There is very little guidance so far on the new financial support package announced by the Chancellor on Friday in relation to the coronavirus job retention scheme. We will of course need to consider the ‘small print’ as soon as it’s available but in the meantime:
What we know:
- Employers will be able to access significant financial support to continue paying 80% of the wages (subject to a cap of £2,500 per month) for those who would otherwise have been ‘laid off’, which is to be known as ‘Furloughed leave’.
- Under current employment legislation employers can only ‘lay off’ if there is a contractual right to do so (which most employers don’t have) however current thinking is that, in the context of ‘Furloughed leave’, it will mean that the employee would otherwise have been made redundant or ‘laid off’ without pay.
- Employers will designate affected employees as Furloughed employees however this is subject to employment law (please see below).
- Employers will have to decide which employees are on Furloughed leave – employees cannot self impose it.
- Employees should not undertake work for their employer whilst on Furloughed leave.
- Employers will submit information to HMRC about their Furloughed employees and their earnings through a new online portal.
- Employers can choose to fund the difference in salary (i.e. top up to 100%) but they do not have to.
- HMRC will reimburse 80% of wage costs up to a cap of £2,500 per month, however we do not yet know with certainty whether this will include pensions etc and how the cap will work in practice (e.g. is the maximum £2,500 or 80% of £2,500?). We are assuming at present that the £2,500 is a gross cap.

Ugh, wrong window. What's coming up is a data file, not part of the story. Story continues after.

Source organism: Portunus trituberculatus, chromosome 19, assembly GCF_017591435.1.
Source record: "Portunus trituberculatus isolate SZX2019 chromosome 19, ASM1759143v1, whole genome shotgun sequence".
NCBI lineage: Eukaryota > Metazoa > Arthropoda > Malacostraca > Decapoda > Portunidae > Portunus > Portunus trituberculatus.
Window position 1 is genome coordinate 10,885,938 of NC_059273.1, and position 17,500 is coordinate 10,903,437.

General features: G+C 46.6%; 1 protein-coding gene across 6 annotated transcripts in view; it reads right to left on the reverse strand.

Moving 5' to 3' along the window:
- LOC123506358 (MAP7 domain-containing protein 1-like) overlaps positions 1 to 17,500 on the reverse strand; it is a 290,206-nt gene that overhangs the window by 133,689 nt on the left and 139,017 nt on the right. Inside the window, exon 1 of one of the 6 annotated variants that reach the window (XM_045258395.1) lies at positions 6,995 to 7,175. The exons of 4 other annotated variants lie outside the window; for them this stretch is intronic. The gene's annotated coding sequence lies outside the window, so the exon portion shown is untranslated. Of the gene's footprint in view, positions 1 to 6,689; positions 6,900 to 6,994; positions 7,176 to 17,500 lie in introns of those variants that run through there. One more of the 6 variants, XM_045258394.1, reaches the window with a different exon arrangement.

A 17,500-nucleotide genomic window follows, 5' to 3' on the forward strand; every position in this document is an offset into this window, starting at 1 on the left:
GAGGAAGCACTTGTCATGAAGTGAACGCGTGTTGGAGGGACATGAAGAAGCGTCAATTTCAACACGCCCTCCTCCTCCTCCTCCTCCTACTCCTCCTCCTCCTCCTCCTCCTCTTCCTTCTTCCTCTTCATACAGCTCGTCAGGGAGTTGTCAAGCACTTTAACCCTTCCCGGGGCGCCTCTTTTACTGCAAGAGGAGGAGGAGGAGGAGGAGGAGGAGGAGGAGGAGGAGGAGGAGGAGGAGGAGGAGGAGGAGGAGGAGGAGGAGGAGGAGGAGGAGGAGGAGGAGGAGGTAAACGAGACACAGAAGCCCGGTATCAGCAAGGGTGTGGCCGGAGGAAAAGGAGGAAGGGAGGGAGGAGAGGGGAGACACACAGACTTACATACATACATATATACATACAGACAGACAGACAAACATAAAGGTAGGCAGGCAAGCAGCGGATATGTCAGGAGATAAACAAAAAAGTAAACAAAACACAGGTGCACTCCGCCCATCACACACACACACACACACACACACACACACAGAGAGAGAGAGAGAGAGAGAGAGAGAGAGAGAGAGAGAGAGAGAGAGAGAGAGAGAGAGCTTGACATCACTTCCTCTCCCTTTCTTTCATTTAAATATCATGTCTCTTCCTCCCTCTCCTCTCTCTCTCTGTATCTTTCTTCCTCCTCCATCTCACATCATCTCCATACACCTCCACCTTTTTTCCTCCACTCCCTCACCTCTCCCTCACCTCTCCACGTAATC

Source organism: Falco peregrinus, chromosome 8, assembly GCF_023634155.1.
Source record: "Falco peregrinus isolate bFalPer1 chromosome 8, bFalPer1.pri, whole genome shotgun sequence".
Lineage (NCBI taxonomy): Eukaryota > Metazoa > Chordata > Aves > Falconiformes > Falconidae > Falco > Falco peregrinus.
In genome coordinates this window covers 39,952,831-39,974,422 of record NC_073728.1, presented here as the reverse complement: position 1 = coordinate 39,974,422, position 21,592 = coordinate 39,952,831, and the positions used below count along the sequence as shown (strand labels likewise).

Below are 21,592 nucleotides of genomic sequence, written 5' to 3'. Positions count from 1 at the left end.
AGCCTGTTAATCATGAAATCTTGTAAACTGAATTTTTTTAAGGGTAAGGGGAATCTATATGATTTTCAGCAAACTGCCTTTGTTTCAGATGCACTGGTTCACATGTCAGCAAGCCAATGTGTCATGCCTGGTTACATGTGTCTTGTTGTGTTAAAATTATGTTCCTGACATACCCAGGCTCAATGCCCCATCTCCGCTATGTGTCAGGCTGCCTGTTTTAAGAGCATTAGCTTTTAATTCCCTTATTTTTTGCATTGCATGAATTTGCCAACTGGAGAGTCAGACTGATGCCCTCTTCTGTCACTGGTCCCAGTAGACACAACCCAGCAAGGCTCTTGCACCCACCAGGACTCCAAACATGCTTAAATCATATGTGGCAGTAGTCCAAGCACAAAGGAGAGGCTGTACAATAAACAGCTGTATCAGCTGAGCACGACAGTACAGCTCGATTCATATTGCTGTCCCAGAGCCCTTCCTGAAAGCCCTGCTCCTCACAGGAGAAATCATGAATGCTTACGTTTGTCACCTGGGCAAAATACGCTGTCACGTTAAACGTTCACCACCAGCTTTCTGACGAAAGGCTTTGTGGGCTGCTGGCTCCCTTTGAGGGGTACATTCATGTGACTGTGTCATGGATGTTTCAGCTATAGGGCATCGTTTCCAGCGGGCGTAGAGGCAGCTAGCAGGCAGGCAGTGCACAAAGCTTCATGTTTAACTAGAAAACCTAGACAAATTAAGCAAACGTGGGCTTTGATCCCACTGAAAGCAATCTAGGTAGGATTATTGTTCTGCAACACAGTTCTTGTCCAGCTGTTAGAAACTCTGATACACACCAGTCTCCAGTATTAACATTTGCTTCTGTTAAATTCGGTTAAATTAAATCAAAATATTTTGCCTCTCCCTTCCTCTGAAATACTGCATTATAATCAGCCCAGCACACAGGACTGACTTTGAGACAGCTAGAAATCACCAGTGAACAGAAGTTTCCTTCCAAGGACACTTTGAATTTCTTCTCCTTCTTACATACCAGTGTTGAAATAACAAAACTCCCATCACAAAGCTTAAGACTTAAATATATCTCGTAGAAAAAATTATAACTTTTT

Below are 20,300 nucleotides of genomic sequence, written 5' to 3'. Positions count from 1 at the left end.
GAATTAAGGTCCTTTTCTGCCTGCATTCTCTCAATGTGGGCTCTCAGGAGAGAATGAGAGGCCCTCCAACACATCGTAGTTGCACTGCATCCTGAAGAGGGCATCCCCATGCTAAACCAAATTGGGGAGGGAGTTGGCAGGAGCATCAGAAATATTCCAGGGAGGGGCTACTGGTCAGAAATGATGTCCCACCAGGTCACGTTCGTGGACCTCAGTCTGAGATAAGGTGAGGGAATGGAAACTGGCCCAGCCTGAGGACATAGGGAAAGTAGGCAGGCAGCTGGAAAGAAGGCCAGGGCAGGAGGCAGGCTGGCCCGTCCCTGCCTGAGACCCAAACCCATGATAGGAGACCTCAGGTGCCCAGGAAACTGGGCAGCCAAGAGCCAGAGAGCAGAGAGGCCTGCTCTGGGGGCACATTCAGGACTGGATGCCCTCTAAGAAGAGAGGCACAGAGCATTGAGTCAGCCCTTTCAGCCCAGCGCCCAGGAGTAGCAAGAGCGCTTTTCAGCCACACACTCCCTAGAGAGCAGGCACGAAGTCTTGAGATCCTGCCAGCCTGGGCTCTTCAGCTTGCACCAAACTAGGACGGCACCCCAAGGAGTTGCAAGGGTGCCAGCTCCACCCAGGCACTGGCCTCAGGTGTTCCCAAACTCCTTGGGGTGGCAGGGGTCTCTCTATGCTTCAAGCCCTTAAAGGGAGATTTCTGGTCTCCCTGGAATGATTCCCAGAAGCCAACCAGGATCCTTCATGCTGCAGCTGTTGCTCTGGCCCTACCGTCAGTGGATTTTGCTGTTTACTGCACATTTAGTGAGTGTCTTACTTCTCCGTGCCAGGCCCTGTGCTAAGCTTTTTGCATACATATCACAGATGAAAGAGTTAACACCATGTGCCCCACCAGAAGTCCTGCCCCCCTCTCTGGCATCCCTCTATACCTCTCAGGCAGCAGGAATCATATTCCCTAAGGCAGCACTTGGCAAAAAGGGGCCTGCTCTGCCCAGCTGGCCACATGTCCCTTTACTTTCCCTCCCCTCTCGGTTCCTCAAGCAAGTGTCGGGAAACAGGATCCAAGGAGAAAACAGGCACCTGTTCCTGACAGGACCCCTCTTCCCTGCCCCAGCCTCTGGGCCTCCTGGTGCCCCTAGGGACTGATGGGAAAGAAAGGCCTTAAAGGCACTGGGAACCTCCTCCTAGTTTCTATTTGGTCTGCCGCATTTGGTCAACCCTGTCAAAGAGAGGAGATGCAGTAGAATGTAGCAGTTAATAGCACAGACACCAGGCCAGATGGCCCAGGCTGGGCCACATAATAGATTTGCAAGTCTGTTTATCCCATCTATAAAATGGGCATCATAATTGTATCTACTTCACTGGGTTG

- As referred to above, the process is subject to employment law therefore depending on the employment contract it is very likely that Furloughed leave will have to be with the employee’s agreement, particularly where there is no lay off clause and/or the employer is not paying 100% of the salary.
- Employees are likely to agree Furloughed leave if the employer is topping up to 100% or if the alternative is redundancy or a contractual lay off, however this will depend on the employee’s individual circumstances and consultation and documentation is key. We can of course assist with the consultation process and relevant documentation if required. To help get employees to agree, you may wish to encourage them to speak to their mortgage/finance/childcare providers and see if ‘loan breaks’ are available and what outgoings they can save on in the meantime.
- Colleagues left at work whist others are on leave may feel disgruntled, especially if those on Furloughed leave are on 100% pay…
- Employees should not undertake work for their employer whilst on Furloughed leave therefore working less hours does not seem to be an option which would be many employers’ preference. It is not clear what the position is with second jobs.
- The system could be open to abuse, e.g. some employers who were already struggling irrespective of the current circumstances may use it to support their businesses. The government may introduce further measures to limit this.
- It is not clear at the minute the extent to which employers can backdate the payments. Some employers agreed for employees to take unpaid leave last week.
- Last, but certainly not least, we do not know when employers will receive the money as the HMRC system is not set up yet.
For more information on any of the above, or how we can help you, please contact Sarah Hall, or call 0191 232 8345.